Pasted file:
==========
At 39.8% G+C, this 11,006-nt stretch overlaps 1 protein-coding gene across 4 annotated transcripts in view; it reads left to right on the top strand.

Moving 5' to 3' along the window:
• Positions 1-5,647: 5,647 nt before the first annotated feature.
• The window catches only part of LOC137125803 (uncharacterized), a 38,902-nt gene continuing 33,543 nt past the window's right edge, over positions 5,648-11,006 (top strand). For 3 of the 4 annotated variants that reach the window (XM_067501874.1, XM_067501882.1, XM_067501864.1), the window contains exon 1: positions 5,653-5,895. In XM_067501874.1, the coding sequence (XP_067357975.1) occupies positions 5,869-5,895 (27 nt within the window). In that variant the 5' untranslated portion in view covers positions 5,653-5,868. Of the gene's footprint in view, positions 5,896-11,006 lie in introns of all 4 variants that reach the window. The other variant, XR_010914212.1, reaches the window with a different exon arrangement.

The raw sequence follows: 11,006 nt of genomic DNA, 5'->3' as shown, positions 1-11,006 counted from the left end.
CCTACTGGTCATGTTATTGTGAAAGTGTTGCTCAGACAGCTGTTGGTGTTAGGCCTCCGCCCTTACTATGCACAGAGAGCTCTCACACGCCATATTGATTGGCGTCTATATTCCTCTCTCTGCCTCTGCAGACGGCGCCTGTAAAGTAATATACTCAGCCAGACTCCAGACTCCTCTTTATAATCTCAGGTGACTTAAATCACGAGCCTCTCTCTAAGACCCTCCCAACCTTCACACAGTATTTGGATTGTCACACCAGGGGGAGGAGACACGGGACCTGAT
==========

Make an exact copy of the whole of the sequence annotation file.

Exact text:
At 39.8% G+C, this 11,006-nt stretch overlaps 1 protein-coding gene across 4 annotated transcripts in view; it reads left to right on the top strand.

Moving 5' to 3' along the window:
• Positions 1-5,647: 5,647 nt before the first annotated feature.
• The window catches only part of LOC137125803 (uncharacterized), a 38,902-nt gene continuing 33,543 nt past the window's right edge, over positions 5,648-11,006 (top strand). For 3 of the 4 annotated variants that reach the window (XM_067501874.1, XM_067501882.1, XM_067501864.1), the window contains exon 1: positions 5,653-5,895. In XM_067501874.1, the coding sequence (XP_067357975.1) occupies positions 5,869-5,895 (27 nt within the window). In that variant the 5' untranslated portion in view covers positions 5,653-5,868. Of the gene's footprint in view, positions 5,896-11,006 lie in introns of all 4 variants that reach the window. The other variant, XR_010914212.1, reaches the window with a different exon arrangement.

The raw sequence follows: 11,006 nt of genomic DNA, 5'->3' as shown, positions 1-11,006 counted from the left end.
CCTACTGGTCATGTTATTGTGAAAGTGTTGCTCAGACAGCTGTTGGTGTTAGGCCTCCGCCCTTACTATGCACAGAGAGCTCTCACACGCCATATTGATTGGCGTCTATATTCCTCTCTCTGCCTCTGCAGACGGCGCCTGTAAAGTAATATACTCAGCCAGACTCCAGACTCCTCTTTATAATCTCAGGTGACTTAAATCACGAGCCTCTCTCTAAGACCCTCCCAACCTTCACACAGTATTTGGATTGTCACACCAGGGGGAGGAGACACGGGACCTGAT